Australia, it was worth the wait, now savour it
Cricket coughed and spluttered, poked and prodded and stumbled along for months ... but the wait was worth it.
The schedule confirmed on Wednesday should deliver an exceptional summer which could lift the mood of the entire sporting nation as it reaches a merciful end-of-year holiday it has never deserved more.
Only a few months ago a MCG Boxing Day Test was considered a one out of 10 chance of happening by well informed judges close to the action.
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Adelaide was on standby to host the first two Tests of the summer and considered almost certain to do so.
But out of the gloom emerged a sliver of hope and now - finally - here it comes, the Test match Victoria deserves after the brutal restrictions of their COVID-cursed winter, one which could feature 25,000 fans per day.
Cricket was often criticised for not handling its schedule with as much cut-through as rugby league and AFL but it's a lot easier telling the Wests Tigers and Carlton what to do than striking a deal with India.
The schedule has thrown up all sorts of juicy discussion points.
The temptation is to say Australia should gain a spring-loaded start in the first Test in Adelaide because they have never lost a day-night Test.
But let's not say that too loudly.
India love Adelaide where they have two wins, a loss and a draw from their last four starts.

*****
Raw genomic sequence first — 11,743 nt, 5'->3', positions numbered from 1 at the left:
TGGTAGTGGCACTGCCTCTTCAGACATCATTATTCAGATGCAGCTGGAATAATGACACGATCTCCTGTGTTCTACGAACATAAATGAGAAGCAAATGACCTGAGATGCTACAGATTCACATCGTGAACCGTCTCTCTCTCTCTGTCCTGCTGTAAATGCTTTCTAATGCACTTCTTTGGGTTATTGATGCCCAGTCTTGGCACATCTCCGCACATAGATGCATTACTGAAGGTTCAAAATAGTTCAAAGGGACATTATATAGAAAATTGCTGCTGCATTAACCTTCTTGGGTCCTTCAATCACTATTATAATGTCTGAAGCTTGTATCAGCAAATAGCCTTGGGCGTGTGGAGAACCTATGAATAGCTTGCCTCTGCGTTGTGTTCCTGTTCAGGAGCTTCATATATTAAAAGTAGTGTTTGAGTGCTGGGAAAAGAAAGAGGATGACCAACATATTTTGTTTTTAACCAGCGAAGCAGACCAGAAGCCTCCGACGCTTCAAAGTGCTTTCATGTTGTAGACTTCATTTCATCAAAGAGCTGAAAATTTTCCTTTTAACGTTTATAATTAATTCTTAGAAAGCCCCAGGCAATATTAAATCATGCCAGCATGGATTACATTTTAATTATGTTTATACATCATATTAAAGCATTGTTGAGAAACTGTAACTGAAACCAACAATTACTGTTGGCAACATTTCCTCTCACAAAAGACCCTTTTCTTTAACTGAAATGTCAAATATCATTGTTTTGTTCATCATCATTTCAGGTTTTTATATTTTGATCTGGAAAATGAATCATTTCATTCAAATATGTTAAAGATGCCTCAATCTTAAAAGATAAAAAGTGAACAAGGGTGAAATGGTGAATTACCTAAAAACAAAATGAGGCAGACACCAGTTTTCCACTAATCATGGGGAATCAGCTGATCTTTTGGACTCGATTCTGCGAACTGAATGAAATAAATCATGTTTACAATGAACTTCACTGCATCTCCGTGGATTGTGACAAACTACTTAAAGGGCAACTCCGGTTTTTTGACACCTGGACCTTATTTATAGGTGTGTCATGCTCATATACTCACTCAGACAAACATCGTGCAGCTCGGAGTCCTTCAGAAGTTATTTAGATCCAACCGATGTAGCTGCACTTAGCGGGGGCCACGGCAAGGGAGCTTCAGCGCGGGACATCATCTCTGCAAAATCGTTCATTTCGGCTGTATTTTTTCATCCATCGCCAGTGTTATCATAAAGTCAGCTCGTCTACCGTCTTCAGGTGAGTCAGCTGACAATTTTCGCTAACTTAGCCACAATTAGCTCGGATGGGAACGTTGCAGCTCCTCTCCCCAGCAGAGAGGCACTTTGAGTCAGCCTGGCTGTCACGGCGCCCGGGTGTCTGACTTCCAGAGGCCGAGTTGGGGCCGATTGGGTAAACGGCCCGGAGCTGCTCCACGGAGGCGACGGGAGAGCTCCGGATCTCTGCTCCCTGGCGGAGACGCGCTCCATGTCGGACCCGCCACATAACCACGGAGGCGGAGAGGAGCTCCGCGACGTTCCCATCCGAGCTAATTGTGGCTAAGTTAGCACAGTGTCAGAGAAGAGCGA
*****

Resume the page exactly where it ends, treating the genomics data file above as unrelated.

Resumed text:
And they had a supreme attack for the conditions with three fast bowlers who all averaged in the 'teens' per Test wicket last year.
Jasprit Bumrah, who slam dunked Australia two years ago, and the skilful Mohammed Shami, could be a nightmare under lights in Adelaide.
India famously beat Australia last time they met in a series in Australia two summers ago.
But Steve Smith and David Warner were missing due to ball tampering bans and Australia was in turmoil.
That's not the case any more. Both nations are near the peak of their powers. This could be a series for the ages.
Perth was unlucky to miss a Test and their snubbing sends a worrying message to state governments that spending up big on a stadium guarantees you nothing.
Perth's newly constructed Optus Stadium may lack character but it has an exceptionally decent Test deck and it's sad that it will not host a major game this summer.
The snubbing of Perth has put Brisbane on notice that it can take nothing for granted.
The Gabba traditionally launches the series but there are benefits in having the last Test against such a quality side, particularly if the scoreline is close.
Brisbane may well host the competition decider and it will fall in school holidays which would add to it's appeal.
Originally published as Australia, it was worth the wait, now savour it